The number of underage drinking and wild parties for Dixie State University students have decreased in the last 20 years, leaving people curious as to why.
According to the article, “Drinking Among College Freshmen Hits Record Low, Major Survey Finds” by Lylah M. Alphonse from Yahoo.com, students have become more conscious of their schoolwork and less on getting a buzz.
Simply, students have become more responsible and don’t have time for partying.
According to the 2012 Freshman Norms Report, produced by UCLA’s Cooperative Institutional Research Program, the percent of students’ underage drinking in 1982 reduced from 73.7 percent to 35.4 in 2011.
Don Reid, DSU head of campus security, said students are starting to realize they can’t party hardy and get good grades forever.
“[This] demographic of students are realizing that [they] need to take it seriously if they want to get a good education,” said Del Beatty, DSU dean of students.
But Beatty said there are always those students who can find whatever they want, such as drinks and parties, wherever they go.
Some students agreed with Beatty.
“If you want to find [parties], you can find them,” said Alex Lawhun, a sophomore psychology major from Draper. “I never really look, but if I tried, I could easily find them.”
Lawhun said each year since he has been enrolled in DSU, he has found the same amount of parties.
Reid said there was a time when DSU was known as a party school, even outside of the state. But he said it is all in the way people look at the situation.
Reid said DSU has a zero-tolerance policy, and that’s the reason its statistics may have been higher than other schools.
“One of the things that I have noticed is that we are much more harsh with underage drinking,” Beatty said. “But, the number of cases that I have seen since I have worked here has decreased.”
According to the DSU arrest and crime statistics for the 2010-11 school year, there were 42 arrests for minor consumption and possession of alcohol, 32 arrests less than 2008-09. In addition, possession of alcohol by an adult on public grounds decreased by nine from that year.
Beatty said even if you are over the age of 21, alcohol is illegal on campus. Often when officers respond to an incident on campus, and it is evident that there has been drinking, no one will own up to it. So instead of just a few people getting a ticket, everyone will. He said he supports that because DSU wants the students to learn to take responsibility for their actions.
Those rules have been set to create a safe environment for the DSU campus.
Reid said DSU security would have rather cited a student at 8 p.m. for drinking than to come back at 1 a.m. and cite him for DUI, assault or rape. He said though DSU statistics were higher because of the zero tolerance policy, it had one of the safer campuses.
But has that really stopped most of the parties on campus?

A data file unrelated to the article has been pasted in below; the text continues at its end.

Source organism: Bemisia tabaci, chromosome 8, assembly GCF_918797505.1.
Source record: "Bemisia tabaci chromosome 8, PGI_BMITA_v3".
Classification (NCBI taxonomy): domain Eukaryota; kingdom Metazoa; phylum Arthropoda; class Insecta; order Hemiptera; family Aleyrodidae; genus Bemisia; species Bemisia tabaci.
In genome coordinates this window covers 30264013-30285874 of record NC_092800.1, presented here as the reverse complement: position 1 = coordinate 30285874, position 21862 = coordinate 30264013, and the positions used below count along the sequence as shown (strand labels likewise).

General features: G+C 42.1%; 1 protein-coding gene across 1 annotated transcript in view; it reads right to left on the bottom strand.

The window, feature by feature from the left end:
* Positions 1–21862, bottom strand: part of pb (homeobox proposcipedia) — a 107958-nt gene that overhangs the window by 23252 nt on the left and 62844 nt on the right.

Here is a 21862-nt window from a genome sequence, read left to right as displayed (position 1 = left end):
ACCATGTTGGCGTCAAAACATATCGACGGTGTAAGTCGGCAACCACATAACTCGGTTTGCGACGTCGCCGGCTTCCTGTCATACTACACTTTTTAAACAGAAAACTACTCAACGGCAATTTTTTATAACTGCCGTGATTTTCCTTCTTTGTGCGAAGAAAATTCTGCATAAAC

Stephen Campbell, manager of Canyonlands Apartments, said even over the last couple of years, the partying there has gone down.
“Six years ago [Canyonlands] was where partiers came to live because they knew they wouldn’t get in trouble,” Campbell said. “And now they don’t want to live here because they know they will.”
Campbell said he doesn’t believe students becoming more responsible has anything to do with the numbers dropping. He said Cayonlands has really cracked down on the tenants and have no tolerance for drinking.
So is the percentage lowering because students are more responsible, or is it because of the penalties of underage drinking?
Reducing the drinking percentage rate has been a goal on campuses across the country in the last couple of decades in reaction to things such as Mothers Against Drunk Driving and law suits against other schools.
Reid said now many colleges are required to cite every underage drinker. That is one of influences that have caused those numbers to go down.
DSU has taken some actions to help the drinking statistics to go down.
Beatty said a lot of people have taken part in programs on campus, and those programs have been steps in progress to lowering that statistic.
“We now have the wellness center, [where] students can self refer if they are having a problem with alcoholism or drug addiction,” Beatty said. “We also have counselors for free, and we offer alcohol anonymous classes.”
Reid said some students have matured with age and realized when enough is enough. They are now putting their careers first and their partying second. He said the proof of that is in the number of students being cited. When you look at the students from freshmen to seniors, you will see less alcohol and drugs as you go up the ladder.
Robbie Neilson, a freshman business major from Gresham, Ore., said the parties he has been to had no drinking. He said he doesn’t think the lowered number has anything to do with the responsibility of the students.
“Honestly, due to the cops on drugs and alcohol, the parties are less intense and more mellow,” Neilson said. “But every once in a while I think you will find a rockin’ party.”